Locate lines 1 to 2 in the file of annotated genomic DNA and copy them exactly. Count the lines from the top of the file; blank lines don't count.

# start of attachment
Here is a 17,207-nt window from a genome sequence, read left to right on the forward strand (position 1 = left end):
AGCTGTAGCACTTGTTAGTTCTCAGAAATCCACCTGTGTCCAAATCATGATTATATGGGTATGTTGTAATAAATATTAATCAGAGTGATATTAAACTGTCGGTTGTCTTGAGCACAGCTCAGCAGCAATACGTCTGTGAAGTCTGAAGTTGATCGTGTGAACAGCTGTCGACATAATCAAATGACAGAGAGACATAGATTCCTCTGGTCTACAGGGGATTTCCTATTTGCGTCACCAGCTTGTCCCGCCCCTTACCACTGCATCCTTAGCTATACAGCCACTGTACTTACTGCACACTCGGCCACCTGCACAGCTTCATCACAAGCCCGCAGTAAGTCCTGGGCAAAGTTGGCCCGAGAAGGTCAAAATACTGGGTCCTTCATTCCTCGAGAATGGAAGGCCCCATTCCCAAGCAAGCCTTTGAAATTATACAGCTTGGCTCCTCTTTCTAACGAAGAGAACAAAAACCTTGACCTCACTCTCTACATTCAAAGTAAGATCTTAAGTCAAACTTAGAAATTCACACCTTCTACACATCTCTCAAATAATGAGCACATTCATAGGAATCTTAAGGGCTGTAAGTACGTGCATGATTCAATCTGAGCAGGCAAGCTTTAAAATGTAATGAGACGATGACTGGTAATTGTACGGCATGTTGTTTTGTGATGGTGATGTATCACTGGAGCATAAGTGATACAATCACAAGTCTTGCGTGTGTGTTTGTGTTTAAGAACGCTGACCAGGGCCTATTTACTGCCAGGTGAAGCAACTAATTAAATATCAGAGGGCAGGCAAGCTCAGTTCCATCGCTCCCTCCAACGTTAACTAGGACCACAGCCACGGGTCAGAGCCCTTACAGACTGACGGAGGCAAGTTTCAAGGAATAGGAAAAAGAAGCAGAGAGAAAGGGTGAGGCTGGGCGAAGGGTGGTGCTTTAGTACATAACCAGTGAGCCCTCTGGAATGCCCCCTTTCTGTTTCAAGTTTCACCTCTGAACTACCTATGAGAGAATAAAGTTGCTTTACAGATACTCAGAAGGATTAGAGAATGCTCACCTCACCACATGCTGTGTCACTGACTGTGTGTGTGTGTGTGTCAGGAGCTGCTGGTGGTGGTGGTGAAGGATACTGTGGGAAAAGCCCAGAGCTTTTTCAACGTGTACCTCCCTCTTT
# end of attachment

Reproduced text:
Here is a 17,207-nt window from a genome sequence, read left to right on the forward strand (position 1 = left end):
AGCTGTAGCACTTGTTAGTTCTCAGAAATCCACCTGTGTCCAAATCATGATTATATGGGTATGTTGTAATAAATATTAATCAGAGTGATATTAAACTGTCGGTTGTCTTGAGCACAGCTCAGCAGCAATACGTCTGTGAAGTCTGAAGTTGATCGTGTGAACAGCTGTCGACATAATCAAATGACAGAGAGACATAGATTCCTCTGGTCTACAGGGGATTTCCTATTTGCGTCACCAGCTTGTCCCGCCCCTTACCACTGCATCCTTAGCTATACAGCCACTGTACTTACTGCACACTCGGCCACCTGCACAGCTTCATCACAAGCCCGCAGTAAGTCCTGGGCAAAGTTGGCCCGAGAAGGTCAAAATACTGGGTCCTTCATTCCTCGAGAATGGAAGGCCCCATTCCCAAGCAAGCCTTTGAAATTATACAGCTTGGCTCCTCTTTCTAACGAAGAGAACAAAAACCTTGACCTCACTCTCTACATTCAAAGTAAGATCTTAAGTCAAACTTAGAAATTCACACCTTCTACACATCTCTCAAATAATGAGCACATTCATAGGAATCTTAAGGGCTGTAAGTACGTGCATGATTCAATCTGAGCAGGCAAGCTTTAAAATGTAATGAGACGATGACTGGTAATTGTACGGCATGTTGTTTTGTGATGGTGATGTATCACTGGAGCATAAGTGATACAATCACAAGTCTTGCGTGTGTGTTTGTGTTTAAGAACGCTGACCAGGGCCTATTTACTGCCAGGTGAAGCAACTAATTAAATATCAGAGGGCAGGCAAGCTCAGTTCCATCGCTCCCTCCAACGTTAACTAGGACCACAGCCACGGGTCAGAGCCCTTACAGACTGACGGAGGCAAGTTTCAAGGAATAGGAAAAAGAAGCAGAGAGAAAGGGTGAGGCTGGGCGAAGGGTGGTGCTTTAGTACATAACCAGTGAGCCCTCTGGAATGCCCCCTTTCTGTTTCAAGTTTCACCTCTGAACTACCTATGAGAGAATAAAGTTGCTTTACAGATACTCAGAAGGATTAGAGAATGCTCACCTCACCACATGCTGTGTCACTGACTGTGTGTGTGTGTGTGTCAGGAGCTGCTGGTGGTGGTGGTGAAGGATACTGTGGGAAAAGCCCAGAGCTTTTTCAACGTGTACCTCCCTCTTT